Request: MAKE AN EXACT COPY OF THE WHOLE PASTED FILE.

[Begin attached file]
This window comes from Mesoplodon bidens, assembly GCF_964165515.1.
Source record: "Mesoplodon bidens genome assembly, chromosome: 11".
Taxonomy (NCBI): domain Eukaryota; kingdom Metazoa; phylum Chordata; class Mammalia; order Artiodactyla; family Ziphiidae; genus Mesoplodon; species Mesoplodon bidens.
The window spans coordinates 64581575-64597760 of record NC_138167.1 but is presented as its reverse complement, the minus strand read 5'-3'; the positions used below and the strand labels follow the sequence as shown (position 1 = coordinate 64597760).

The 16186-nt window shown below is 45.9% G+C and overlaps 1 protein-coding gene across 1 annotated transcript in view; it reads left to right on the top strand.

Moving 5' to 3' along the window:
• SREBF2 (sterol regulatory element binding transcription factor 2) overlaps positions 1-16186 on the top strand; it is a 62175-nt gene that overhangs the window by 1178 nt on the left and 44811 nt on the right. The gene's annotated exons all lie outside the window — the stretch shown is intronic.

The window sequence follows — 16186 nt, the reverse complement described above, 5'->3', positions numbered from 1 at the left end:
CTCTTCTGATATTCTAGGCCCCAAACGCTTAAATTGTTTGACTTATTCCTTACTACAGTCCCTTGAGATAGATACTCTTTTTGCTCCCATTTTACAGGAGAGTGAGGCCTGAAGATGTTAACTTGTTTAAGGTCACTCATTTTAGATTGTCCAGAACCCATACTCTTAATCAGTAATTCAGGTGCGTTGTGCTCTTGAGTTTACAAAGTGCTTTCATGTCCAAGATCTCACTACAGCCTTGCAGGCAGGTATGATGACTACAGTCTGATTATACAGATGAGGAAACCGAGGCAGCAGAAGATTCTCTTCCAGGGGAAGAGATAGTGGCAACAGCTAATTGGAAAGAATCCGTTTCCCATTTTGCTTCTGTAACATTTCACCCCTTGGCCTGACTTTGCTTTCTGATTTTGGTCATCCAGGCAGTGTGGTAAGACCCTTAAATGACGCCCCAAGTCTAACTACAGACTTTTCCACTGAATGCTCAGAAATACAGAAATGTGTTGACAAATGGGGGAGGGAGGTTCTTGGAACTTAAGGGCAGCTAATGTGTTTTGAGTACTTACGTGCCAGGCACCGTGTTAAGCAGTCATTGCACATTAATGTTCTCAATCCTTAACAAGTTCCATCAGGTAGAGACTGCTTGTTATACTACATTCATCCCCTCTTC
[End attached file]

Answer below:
This window comes from Mesoplodon bidens, assembly GCF_964165515.1.
Source record: "Mesoplodon bidens genome assembly, chromosome: 11".
Taxonomy (NCBI): domain Eukaryota; kingdom Metazoa; phylum Chordata; class Mammalia; order Artiodactyla; family Ziphiidae; genus Mesoplodon; species Mesoplodon bidens.
The window spans coordinates 64581575-64597760 of record NC_138167.1 but is presented as its reverse complement, the minus strand read 5'-3'; the positions used below and the strand labels follow the sequence as shown (position 1 = coordinate 64597760).

The 16186-nt window shown below is 45.9% G+C and overlaps 1 protein-coding gene across 1 annotated transcript in view; it reads left to right on the top strand.

Moving 5' to 3' along the window:
• SREBF2 (sterol regulatory element binding transcription factor 2) overlaps positions 1-16186 on the top strand; it is a 62175-nt gene that overhangs the window by 1178 nt on the left and 44811 nt on the right. The gene's annotated exons all lie outside the window — the stretch shown is intronic.

The window sequence follows — 16186 nt, the reverse complement described above, 5'->3', positions numbered from 1 at the left end:
CTCTTCTGATATTCTAGGCCCCAAACGCTTAAATTGTTTGACTTATTCCTTACTACAGTCCCTTGAGATAGATACTCTTTTTGCTCCCATTTTACAGGAGAGTGAGGCCTGAAGATGTTAACTTGTTTAAGGTCACTCATTTTAGATTGTCCAGAACCCATACTCTTAATCAGTAATTCAGGTGCGTTGTGCTCTTGAGTTTACAAAGTGCTTTCATGTCCAAGATCTCACTACAGCCTTGCAGGCAGGTATGATGACTACAGTCTGATTATACAGATGAGGAAACCGAGGCAGCAGAAGATTCTCTTCCAGGGGAAGAGATAGTGGCAACAGCTAATTGGAAAGAATCCGTTTCCCATTTTGCTTCTGTAACATTTCACCCCTTGGCCTGACTTTGCTTTCTGATTTTGGTCATCCAGGCAGTGTGGTAAGACCCTTAAATGACGCCCCAAGTCTAACTACAGACTTTTCCACTGAATGCTCAGAAATACAGAAATGTGTTGACAAATGGGGGAGGGAGGTTCTTGGAACTTAAGGGCAGCTAATGTGTTTTGAGTACTTACGTGCCAGGCACCGTGTTAAGCAGTCATTGCACATTAATGTTCTCAATCCTTAACAAGTTCCATCAGGTAGAGACTGCTTGTTATACTACATTCATCCCCTCTTC